As Anglo-French clearing house LCH.Clearnet attracts more customers to its derivatives clearing service, the risk looms it will lose a major customer with NYSE Euronext looking to launch its own full-service London-based derivatives clearer.
By June, State Street Global Markets has revealed it will join SwapClear, LCH.Clearnet’s global OTC interest rates swaps clearing service.
In annual filings this week, LCH.Clearnet disclosed that during 2011, SwapClear grew steadily to US$283 trillion in notional principal outstanding. Average daily volumes rose year-on-year by 30% to 1,930 trade sides and 25 new members were added, bringing the service’s total membership to 61. Over a million trades were cleared in Europe and the US, where in March the US Futures Commission Merchant (FCM) model was launched.
“Our membership will provide our institutional investor clients with a key venue for clearing the multiple swap products now being brought into a cleared environment under the emerging regulatory changes in Europe and the United States,” said Clifford Lewis, executive vice president and head of State Street’s exchange business, on announcement of the move to SwapClear.
In December, LCH.Clearnet enhanced its US SwapClear service to accept a broader range of collateral for initial margin, offering increased connectivity and variable notional swaps.
LCH.Clearnet has stated repeatedly it is moving further towards a multi-asset strategy that decreases its reliance on the commoditised listed derivatives and cash equities markets.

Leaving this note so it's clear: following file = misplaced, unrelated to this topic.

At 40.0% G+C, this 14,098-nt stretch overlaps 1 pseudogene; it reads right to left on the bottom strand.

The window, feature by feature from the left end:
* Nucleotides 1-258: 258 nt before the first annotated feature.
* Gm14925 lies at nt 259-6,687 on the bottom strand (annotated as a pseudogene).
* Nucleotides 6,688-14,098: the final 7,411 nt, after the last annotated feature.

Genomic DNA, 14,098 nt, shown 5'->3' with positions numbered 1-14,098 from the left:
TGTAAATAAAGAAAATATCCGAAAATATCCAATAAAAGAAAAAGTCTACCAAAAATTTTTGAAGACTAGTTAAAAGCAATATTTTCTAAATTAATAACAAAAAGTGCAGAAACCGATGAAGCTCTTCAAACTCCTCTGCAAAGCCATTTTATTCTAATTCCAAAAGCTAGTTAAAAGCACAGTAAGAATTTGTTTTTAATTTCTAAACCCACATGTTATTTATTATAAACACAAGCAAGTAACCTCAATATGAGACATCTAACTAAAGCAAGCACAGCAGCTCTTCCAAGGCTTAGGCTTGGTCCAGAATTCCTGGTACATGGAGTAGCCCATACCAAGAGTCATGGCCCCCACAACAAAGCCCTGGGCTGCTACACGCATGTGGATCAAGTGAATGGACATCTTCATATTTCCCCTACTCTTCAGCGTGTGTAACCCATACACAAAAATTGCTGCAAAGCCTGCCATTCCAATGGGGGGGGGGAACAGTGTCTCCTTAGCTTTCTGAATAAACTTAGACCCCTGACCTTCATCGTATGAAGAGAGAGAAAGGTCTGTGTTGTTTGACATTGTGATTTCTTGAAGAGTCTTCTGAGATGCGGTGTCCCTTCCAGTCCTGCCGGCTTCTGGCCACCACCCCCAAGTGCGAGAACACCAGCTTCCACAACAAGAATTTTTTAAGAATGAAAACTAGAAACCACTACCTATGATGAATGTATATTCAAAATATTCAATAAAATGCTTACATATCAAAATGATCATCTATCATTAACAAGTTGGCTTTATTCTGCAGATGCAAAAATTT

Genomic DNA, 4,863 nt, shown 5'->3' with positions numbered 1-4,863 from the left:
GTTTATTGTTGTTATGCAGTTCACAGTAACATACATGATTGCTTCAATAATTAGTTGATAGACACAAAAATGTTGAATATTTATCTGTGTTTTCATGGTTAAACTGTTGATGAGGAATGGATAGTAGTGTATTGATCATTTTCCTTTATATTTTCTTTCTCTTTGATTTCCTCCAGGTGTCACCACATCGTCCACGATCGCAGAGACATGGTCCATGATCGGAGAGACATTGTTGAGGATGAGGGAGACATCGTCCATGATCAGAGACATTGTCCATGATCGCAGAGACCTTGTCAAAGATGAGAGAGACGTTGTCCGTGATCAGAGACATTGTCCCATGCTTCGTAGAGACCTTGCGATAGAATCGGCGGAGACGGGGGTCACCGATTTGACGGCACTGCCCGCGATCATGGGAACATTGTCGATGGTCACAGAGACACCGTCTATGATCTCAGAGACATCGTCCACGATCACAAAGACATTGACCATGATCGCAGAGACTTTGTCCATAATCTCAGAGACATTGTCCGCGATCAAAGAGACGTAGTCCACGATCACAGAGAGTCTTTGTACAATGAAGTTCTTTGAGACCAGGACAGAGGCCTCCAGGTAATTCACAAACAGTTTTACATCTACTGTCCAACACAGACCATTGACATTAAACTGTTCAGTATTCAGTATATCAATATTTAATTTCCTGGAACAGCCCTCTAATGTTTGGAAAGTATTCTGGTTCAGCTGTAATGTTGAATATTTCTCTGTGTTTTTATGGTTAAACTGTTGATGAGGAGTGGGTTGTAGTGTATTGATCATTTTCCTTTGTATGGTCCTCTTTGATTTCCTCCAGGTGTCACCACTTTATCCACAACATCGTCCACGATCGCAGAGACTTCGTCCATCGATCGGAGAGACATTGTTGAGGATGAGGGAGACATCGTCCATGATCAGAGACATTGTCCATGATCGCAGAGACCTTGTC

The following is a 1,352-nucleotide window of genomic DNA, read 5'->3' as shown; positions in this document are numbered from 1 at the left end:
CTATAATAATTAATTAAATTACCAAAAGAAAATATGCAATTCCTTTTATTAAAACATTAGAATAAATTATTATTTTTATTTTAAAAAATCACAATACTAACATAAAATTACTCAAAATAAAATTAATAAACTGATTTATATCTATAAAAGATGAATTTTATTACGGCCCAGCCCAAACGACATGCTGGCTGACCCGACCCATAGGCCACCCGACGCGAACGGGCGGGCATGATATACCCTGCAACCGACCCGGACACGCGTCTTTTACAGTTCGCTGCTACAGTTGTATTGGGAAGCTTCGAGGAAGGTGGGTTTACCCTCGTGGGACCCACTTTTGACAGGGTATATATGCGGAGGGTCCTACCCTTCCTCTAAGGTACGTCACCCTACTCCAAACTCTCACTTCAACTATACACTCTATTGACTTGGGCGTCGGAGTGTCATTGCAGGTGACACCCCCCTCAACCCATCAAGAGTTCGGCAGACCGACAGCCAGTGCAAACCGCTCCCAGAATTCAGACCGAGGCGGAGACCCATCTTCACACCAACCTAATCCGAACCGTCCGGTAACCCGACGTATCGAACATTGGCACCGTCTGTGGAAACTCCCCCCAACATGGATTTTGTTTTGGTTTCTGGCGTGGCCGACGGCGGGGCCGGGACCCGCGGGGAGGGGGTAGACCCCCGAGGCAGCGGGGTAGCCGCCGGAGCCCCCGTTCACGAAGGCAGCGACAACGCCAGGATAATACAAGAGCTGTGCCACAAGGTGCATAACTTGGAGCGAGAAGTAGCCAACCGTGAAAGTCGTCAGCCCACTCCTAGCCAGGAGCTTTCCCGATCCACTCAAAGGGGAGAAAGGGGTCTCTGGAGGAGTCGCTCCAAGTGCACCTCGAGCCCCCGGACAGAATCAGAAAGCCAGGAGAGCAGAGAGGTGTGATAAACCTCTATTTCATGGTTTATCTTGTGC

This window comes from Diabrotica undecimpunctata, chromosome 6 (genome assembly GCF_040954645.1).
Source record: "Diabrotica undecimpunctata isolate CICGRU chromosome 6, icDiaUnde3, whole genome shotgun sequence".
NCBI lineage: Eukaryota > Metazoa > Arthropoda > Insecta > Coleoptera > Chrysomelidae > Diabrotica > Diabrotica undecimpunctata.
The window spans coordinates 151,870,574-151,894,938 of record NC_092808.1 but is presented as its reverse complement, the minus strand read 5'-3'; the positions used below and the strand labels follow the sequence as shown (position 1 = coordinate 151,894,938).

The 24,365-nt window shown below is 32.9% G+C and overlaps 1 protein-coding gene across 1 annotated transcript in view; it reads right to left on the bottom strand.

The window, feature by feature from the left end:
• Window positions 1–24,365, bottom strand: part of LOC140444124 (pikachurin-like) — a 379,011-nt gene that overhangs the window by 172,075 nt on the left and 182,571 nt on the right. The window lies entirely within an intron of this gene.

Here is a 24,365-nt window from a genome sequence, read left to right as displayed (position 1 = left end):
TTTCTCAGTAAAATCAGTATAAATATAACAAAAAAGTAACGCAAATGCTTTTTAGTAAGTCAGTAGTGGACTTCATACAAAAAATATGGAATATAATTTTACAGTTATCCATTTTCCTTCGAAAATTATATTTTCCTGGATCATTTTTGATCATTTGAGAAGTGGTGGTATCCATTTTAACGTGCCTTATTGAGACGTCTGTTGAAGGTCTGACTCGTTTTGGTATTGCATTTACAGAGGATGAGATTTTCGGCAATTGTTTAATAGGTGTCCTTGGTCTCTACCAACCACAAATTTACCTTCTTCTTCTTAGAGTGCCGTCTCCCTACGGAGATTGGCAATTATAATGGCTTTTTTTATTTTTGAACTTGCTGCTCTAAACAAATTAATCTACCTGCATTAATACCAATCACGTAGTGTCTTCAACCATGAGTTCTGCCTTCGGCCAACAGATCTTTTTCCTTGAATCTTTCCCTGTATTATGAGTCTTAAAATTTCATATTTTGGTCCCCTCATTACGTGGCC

But the collapse of a proposed merger of rivals NYSE Euronext/Deutsche Börse has dramatically changed the landscape for clearing in Europe. Last week, NYSE Euronext announced it would expand its Liffe Clearing business to become a full-service clearing house for swaps, in-sourcing the risk management activities for its derivatives market NYSE Liffe. These activities are currently executed by LCH.Clearnet.
In May 2010, NYSE Euronext had already signalled it would withdraw its business from LCH.Clearnet over the next few years, setting up cash equities clearing in Paris as well as a London-based derivatives clearer. But while the Deutsche Börse merger was on the table, NYSE Euronext said it would extend its contract with LCH.Clearnet until December 2013 for cash equities and June 2013 for non-Liffe derivatives.
Regulatory change in the form of the European market infrastructure regulation’s G20-mandated compulsory clearing of OTC derivatives has also impacted London-based clearing houses such as LCH.Clearnet, with the potential of business moving elsewhere. And fresh threats have come from other European institutions as well.
The European Central Bank revealed in July it wants to move into the euro-zone all central counterparties that clear more than 5% of euro-denominated instruments.
The UK last month filed a second challenge with the European Court of Justice in an attempt to block the ECB’s plans.
Britain contends the move breaches a key tenant of the European single market – the right to free movement of capital and services. In September, the British government began initial court proceedings against the ECB.
Last week LCH.Clearnet said it was expecting to soon make an announcement about on-going merger negotiations with the London Stock Exchange.